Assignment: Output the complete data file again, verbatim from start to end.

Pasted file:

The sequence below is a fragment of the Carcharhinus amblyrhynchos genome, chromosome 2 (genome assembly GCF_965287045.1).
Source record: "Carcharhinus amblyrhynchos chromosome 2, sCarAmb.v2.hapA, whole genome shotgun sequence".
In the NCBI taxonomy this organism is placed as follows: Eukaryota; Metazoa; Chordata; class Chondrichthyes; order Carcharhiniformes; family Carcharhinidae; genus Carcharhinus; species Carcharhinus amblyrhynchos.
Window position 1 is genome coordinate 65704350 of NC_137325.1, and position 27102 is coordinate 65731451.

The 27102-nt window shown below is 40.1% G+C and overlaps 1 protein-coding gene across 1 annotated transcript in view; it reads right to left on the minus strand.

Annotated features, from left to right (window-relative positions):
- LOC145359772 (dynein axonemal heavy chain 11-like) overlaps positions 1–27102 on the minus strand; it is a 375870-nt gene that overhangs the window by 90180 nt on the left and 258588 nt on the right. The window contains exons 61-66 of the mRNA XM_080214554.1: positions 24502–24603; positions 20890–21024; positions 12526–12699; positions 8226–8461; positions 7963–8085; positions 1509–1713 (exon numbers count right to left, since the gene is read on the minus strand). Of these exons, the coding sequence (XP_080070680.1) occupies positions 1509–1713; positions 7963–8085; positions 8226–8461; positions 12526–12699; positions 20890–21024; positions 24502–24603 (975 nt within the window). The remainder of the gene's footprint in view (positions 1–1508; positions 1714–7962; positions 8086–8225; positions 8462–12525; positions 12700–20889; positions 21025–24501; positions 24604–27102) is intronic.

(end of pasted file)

The sequence below is a fragment of the Carcharhinus amblyrhynchos genome, chromosome 2 (genome assembly GCF_965287045.1).
Source record: "Carcharhinus amblyrhynchos chromosome 2, sCarAmb.v2.hapA, whole genome shotgun sequence".
In the NCBI taxonomy this organism is placed as follows: Eukaryota; Metazoa; Chordata; class Chondrichthyes; order Carcharhiniformes; family Carcharhinidae; genus Carcharhinus; species Carcharhinus amblyrhynchos.
Window position 1 is genome coordinate 65704350 of NC_137325.1, and position 27102 is coordinate 65731451.

The 27102-nt window shown below is 40.1% G+C and overlaps 1 protein-coding gene across 1 annotated transcript in view; it reads right to left on the minus strand.

Annotated features, from left to right (window-relative positions):
- LOC145359772 (dynein axonemal heavy chain 11-like) overlaps positions 1–27102 on the minus strand; it is a 375870-nt gene that overhangs the window by 90180 nt on the left and 258588 nt on the right. The window contains exons 61-66 of the mRNA XM_080214554.1: positions 24502–24603; positions 20890–21024; positions 12526–12699; positions 8226–8461; positions 7963–8085; positions 1509–1713 (exon numbers count right to left, since the gene is read on the minus strand). Of these exons, the coding sequence (XP_080070680.1) occupies positions 1509–1713; positions 7963–8085; positions 8226–8461; positions 12526–12699; positions 20890–21024; positions 24502–24603 (975 nt within the window). The remainder of the gene's footprint in view (positions 1–1508; positions 1714–7962; positions 8086–8225; positions 8462–12525; positions 12700–20889; positions 21025–24501; positions 24604–27102) is intronic.